Mason’s team also saw changes in the length of Scott’s telomeres, caps at the end of chromosomes that are considered a marker of biological aging. First, there was a significant increase in average length while he was in space, and then there was a decrease in length within about 48 hours of his landing on Earth that stabilized to nearly preflight levels. Scientists believe that these telomere changes, along with the DNA damage and DNA repair measured in Scott’s cells, were caused by both radiation and calorie restrictions.

Additionally, the team found changes in Scott’s collagen, blood clotting and bone formation due, most likely, to fluid shifts and zero gravity. The researchers discovered hyperactive immune activity as well, thought to be the result of his radically different environment: space.

Kelly’s one-year mission is a scientific stepping stone to a planned three-year mission to Mars, NASA said. Research into how the human body adjusts to weightlessness, isolation, radiation and the stress of long-duration spaceflight is needed before astronauts are sent on journeys that would triple the time humans have spent in space so far.


#666

So, he’s a super-powered space-mutant now?

Cool.


#667

we should do a pre-season camp on the space station


#668

The snags wouldn’t stay on the BBQ.


#669

Surely there’s enough spin at Blitz to keep them centripetally stuck there?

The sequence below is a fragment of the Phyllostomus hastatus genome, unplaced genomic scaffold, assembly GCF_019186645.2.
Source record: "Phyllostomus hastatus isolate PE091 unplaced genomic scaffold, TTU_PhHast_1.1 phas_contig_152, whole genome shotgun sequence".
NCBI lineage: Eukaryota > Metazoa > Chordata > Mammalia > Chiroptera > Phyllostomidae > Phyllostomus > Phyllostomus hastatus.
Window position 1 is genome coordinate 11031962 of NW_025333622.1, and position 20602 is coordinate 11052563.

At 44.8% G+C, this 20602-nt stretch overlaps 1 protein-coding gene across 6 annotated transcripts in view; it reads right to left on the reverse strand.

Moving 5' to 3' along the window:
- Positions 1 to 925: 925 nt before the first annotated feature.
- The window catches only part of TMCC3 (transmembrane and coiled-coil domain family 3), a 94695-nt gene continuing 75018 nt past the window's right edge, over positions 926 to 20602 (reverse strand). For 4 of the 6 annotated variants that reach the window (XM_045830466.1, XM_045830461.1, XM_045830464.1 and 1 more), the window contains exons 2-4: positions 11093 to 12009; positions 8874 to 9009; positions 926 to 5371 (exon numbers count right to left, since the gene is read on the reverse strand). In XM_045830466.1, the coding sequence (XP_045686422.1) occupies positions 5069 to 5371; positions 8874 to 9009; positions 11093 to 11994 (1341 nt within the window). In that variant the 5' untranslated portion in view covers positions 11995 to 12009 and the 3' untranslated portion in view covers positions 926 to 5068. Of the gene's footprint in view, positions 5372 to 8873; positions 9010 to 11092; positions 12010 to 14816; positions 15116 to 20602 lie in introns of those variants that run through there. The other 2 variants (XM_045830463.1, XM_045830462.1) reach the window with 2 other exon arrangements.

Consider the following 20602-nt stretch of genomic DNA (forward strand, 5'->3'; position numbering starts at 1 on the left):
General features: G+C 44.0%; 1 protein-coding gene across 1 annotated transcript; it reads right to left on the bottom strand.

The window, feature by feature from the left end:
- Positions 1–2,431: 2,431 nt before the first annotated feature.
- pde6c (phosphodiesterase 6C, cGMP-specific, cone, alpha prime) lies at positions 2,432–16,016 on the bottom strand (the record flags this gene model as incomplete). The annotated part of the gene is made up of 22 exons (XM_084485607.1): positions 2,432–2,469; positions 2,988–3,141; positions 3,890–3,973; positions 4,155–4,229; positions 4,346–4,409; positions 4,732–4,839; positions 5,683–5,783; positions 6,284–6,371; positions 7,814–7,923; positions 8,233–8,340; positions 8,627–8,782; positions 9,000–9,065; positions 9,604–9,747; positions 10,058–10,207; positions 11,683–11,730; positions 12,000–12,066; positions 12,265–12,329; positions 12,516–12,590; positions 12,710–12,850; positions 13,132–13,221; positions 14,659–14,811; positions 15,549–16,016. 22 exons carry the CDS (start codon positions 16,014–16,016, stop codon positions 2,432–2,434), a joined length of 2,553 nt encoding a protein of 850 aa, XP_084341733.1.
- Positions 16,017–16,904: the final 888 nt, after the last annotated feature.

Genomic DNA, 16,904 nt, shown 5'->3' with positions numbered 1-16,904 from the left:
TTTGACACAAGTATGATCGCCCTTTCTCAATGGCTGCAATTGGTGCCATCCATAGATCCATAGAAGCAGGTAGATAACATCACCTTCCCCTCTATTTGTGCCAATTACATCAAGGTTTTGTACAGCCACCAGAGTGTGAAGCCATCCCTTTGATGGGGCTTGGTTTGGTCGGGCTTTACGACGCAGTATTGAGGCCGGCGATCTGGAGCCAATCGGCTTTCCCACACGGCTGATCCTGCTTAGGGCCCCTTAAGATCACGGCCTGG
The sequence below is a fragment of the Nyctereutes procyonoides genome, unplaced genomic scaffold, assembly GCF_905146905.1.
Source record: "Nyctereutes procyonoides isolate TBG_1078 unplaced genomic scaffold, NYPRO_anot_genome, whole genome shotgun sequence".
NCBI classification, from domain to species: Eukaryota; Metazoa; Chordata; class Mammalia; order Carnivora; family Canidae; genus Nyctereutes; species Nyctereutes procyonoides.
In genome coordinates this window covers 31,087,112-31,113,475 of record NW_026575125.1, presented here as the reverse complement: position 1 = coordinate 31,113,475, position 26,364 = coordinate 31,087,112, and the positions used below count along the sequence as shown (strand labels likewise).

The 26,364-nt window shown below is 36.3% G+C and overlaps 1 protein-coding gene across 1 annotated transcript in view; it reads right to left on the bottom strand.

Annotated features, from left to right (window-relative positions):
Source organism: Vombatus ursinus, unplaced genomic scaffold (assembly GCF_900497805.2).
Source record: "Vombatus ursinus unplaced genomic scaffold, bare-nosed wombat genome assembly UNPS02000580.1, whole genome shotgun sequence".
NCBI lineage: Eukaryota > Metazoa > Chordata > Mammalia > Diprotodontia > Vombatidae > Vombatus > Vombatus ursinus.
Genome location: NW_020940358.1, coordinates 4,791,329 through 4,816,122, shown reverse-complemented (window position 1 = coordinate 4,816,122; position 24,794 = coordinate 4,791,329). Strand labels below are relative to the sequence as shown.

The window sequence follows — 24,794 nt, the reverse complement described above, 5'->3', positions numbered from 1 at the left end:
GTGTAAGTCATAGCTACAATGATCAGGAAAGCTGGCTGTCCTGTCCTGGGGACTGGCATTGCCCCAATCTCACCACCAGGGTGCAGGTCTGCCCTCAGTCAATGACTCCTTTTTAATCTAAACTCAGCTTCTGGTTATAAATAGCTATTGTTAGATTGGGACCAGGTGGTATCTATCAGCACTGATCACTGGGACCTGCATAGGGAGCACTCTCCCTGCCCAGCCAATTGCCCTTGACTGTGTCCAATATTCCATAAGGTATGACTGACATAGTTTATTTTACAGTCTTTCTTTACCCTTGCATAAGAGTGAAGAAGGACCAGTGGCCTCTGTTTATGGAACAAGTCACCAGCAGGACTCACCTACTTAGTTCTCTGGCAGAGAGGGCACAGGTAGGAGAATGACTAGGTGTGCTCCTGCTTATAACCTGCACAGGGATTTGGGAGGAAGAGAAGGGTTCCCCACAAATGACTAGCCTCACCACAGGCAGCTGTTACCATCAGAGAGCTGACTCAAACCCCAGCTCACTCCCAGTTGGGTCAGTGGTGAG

#670

I’m concerned about the BBlitz panic when the training report says everyone is in moonboots.


#671

I feel sorry for the poor ■■■■■■ who has to make that coffin.

(Too soon?)


#672

The good news for you is all Cavendish bananas are cloned, not bred. So if a virus or bug affects one of them, every Cavendish banana on the planet (ie 99% of the commercial crop) will be susceptible. So they’ll have to make a new cultivar.

Which is what happened to Gros Michels in the 60s?


#673

One case where lid off really does mean disasterous consequences.


#674

For those who, fondly, remember the Curiosity Show, they have a YouTube channel of their segments. Good memories.


#675

I solely blame the cancelation of this show with the nations recent aversion to science


#676

I blame it on the death or deportation of Professor Julius Sumner Miller.


#677

I don’t think there’s an aversion any more than has been historically. It depends on which field you’re talking about and whether your dad thinks that one is a load of bollocks because it’s really socialists wanting to take your stuff away or Satan trying to trick you into going to hell. The rest of it is ok or at worst a mysterious but necessary dark art.


#678

Why is it so ??


#679

So did CSIRO really coin petrichor?
Could they make a word for before a storm, when the light changes and the colour pops and the air zings?
Because ‘calm before the storm’ is kind of the opposite of what it really is.


#680

Some interesting questions regarding the Skripal nerve agent attack.
Novichok is said to be a fast acting nerve agent.
The greatest concentration of this agent was found at Skripals house.(on the door handle?)
However after leaving the house, they went to a restarant, and other places before finally succumbing on a park bench, where there were also traces of the nerve agent, enough to effect a first responder.

So, either the agent was put on the door handle by the attacker or Skripal himself,when closing the door.
So he had skin contact with it. So why did it take so long to effect him, why was there so much of it at the park bench?